The committee ends by calling on Chancellor Michael V. Drake Drake and the CSD "to immediately cancel all of Fox's speaking engagements," and invite like minded thinkers to send endorsements and support here.
The former president was popularly elected in Mexico in 2000, perhaps with the help of his magnificent black bigote. He left office in 2006 with a 70 percent approval rating. But Fox has been at the center of his share of controversies.
Bajo Juárez, a documentary about the Mexican town near the U.S. border that has suffered an epidemic of teenage girls being abducted, raped, and killed, suggests that rich and powerful families are having the crimes committed on their own behalf, police are complicit and some people very close to Fox are to blame. On May 30, 2005, the then-president told reporters that the majority of the Juárez killings had been resolved, the perpetrators had been placed behind bars, and the media keeps "rehashing" the same 300 or 400 murders.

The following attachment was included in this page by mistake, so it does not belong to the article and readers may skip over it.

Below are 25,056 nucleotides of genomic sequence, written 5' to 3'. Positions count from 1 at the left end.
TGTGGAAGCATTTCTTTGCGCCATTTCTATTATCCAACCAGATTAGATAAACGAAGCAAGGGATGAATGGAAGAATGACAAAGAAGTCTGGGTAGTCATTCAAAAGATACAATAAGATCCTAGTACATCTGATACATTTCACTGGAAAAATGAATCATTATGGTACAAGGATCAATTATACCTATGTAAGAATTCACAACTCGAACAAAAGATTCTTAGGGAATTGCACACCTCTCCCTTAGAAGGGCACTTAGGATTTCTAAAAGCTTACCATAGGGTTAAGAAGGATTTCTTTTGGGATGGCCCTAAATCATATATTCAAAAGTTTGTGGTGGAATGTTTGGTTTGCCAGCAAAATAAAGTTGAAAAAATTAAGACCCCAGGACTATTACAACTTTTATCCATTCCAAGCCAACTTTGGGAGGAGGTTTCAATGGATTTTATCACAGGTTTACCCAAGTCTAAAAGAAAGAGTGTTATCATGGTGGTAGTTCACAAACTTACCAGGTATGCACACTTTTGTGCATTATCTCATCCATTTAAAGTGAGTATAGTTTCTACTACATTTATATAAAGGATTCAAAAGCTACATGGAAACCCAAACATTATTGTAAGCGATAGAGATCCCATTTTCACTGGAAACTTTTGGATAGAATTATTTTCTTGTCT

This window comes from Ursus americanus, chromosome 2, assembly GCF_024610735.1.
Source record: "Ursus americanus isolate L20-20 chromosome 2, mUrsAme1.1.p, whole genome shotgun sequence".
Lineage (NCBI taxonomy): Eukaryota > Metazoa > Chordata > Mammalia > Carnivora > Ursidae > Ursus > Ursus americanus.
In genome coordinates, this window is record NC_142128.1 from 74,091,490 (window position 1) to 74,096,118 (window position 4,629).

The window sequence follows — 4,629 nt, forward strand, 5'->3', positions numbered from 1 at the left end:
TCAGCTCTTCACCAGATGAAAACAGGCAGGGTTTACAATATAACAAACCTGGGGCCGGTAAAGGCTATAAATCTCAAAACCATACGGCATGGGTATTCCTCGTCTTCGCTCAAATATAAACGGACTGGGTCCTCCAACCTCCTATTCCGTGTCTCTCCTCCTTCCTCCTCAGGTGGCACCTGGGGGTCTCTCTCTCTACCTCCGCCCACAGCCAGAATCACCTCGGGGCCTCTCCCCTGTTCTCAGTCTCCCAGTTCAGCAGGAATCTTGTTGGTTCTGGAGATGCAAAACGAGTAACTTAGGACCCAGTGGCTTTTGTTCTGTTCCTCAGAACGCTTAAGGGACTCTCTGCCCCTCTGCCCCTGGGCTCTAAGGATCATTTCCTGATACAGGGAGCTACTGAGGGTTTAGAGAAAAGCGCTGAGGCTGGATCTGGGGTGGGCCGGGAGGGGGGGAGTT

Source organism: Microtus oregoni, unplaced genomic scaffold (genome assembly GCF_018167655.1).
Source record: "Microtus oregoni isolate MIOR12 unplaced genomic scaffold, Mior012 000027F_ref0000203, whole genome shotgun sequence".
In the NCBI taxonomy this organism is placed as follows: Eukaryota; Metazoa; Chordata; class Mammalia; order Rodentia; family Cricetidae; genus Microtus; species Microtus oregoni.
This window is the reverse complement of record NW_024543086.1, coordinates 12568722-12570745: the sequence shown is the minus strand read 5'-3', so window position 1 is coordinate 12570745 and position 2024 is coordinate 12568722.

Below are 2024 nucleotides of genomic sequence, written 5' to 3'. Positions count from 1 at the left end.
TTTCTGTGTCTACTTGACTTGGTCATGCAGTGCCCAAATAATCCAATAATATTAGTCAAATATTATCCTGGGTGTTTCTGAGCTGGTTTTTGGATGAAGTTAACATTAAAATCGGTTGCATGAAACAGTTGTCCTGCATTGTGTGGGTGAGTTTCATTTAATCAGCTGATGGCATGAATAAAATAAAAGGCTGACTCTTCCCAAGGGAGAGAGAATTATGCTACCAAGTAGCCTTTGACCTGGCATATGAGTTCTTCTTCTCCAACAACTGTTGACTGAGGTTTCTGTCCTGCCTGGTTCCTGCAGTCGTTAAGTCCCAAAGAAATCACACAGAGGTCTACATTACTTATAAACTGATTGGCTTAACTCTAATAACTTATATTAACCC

The same month Fox made those statements, he met with Texas businesspeople and said, "There is no doubt that Mexicans, filled with dignity, willingness and ability to work, are doing jobs that not even blacks want to do there in the United States." African-American leaders called for boycotts of Mexico until Fox apologized.
After the publication of a Quién magazine interview that included pictures of Fox's ranch, the outgoing president faced allegations that he had enriched himself while in office. By 2007 the accusations crystallized into a formal congressional investigation, although no results have been produced. Fox built Mexico's first presidential library and had a 10-foot statue of himself erected--twice--because protestors pulled the first one down.